Tennessee Senate: Corker Goes After Ford's Family
In the increasingly close Senate race to fill the seat being vacated by current Majority Leader Bill Frist, Republicans are increasingly homing in on one soft spot for current Democratic Rep. Harold Ford Jr.: his long political pedigree. Although former Chattanooga Mayor Bob Corker pledged initially to leave Ford's family members out of the race, he attacked them bluntly in a recent debate and a TV ad launched last week.
Ford's father, Harold Ford Sr., served as a congressman in the district currently represented by Ford for 22 years; seven other Fords have held political office, including positions in the state Senate.
But over the years, three Fords have been indicted. One relative, Harold Jr.'s father, was acquitted by a jury. Harold Jr.'s uncles faired differently: One was convicted of insurance fraud, while another is currently awaiting trial on federal bribery charges.
In an October 10 debate held in Chattanooga, Corker focused on Ford Sr.'s decision to become a lobbyist for Fannie Mae after leaving Congress, suggesting a possible conflict of interest. It came only three days after he publicly accused Ford's family of being involved in "machine-type politics."
"When you went on the [House] Financial Services Committee," Corker said to Ford Jr., "why was it that within 60 days your dad became the registered lobbyist for Fannie Mae to lobby you in Washington … ? Why was itwith all the things that have happened with Fannie Mae, all the irregularities, all the billions of dollars that have been lostwhy is it that you continued while you were on that committee to talk about what a wonderful job they'd been doing?"
Ford responded to that charge by telling his opponent, "Attacking my father has no place in this campaign."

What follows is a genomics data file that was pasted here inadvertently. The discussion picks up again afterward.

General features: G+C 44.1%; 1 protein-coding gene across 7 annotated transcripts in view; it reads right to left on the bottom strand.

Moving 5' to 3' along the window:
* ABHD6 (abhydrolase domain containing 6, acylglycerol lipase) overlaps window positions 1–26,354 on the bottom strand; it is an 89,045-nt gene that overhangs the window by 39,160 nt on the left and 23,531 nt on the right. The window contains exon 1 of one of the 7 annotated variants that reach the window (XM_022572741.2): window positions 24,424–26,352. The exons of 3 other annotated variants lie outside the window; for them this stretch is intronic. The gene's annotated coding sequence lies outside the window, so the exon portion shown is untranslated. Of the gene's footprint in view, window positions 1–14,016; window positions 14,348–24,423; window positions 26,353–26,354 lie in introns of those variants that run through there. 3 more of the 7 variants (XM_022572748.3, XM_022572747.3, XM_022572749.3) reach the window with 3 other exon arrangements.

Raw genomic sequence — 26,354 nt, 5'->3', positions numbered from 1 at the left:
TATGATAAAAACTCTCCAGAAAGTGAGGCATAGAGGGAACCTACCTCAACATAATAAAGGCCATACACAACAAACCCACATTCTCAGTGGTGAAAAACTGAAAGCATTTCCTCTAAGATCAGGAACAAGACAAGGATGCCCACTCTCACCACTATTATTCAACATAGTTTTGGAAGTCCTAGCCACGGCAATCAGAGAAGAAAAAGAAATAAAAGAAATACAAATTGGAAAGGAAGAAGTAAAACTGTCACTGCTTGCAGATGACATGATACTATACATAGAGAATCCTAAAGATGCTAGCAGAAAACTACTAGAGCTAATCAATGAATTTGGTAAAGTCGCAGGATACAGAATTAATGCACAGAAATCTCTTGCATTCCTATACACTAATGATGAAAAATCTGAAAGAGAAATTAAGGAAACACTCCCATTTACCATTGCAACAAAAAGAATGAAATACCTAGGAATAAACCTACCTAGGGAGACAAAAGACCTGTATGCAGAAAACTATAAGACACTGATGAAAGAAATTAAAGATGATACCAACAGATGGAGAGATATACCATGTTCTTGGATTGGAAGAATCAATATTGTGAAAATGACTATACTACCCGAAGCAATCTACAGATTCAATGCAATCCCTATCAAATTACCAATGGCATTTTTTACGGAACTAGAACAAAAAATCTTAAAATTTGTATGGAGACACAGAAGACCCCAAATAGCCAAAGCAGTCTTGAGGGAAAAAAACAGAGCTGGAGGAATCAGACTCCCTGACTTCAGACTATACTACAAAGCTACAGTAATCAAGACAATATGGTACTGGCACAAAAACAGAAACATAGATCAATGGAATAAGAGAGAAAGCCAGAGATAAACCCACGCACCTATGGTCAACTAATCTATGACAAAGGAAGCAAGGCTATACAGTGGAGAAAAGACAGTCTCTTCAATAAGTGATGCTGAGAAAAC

"My father is too good of a person, too decent of a person, and raised me too right to do any of the things that my opponent [charges]," said Ford, a bit flustered. "I didn't think he could stoop any lower into the gutter than he already has in this campaign, but it looks as if rock bottom hasn't hit there yet."
Later he added, "Neither my dad nor any member of my family has ever lobbied me, nor would I allow them to."
The focus on Ford's family continued last week, when Corker unleashed a new ad, entitled "Memphis Man on the Street," focused on what presumably "regular folk" in Memphis, Ford's hometown, said about the prospective Senate candidate, who has served that area in Congress since 1997.
"Our mayor says the Ford family is trying to tie up every political spot in Tennessee," one man alleges. Another adds, "The Ford family business is politics."
Other lines in the ad refer to Ford's upbringing in Washington, D.C., while his father was in Congress. ("Went to some prep school in D.C., didn't he?") Or they focus on his movie star good looksPeople chose Ford as one of "America's 50 Most Beautiful People" in 2001.
"Whoo-eee," says one man. "He sure looks good on TV!"
In a sharply worded release in response to the ad, Ford campaign spokesman Michael Powell said Corker "has proven how morally and intellectually bankrupt his campaign has become. He has no ideas, he has no vision, and now we know he has no integrity."
One of the latest polls of the race shows that the race is still very tight.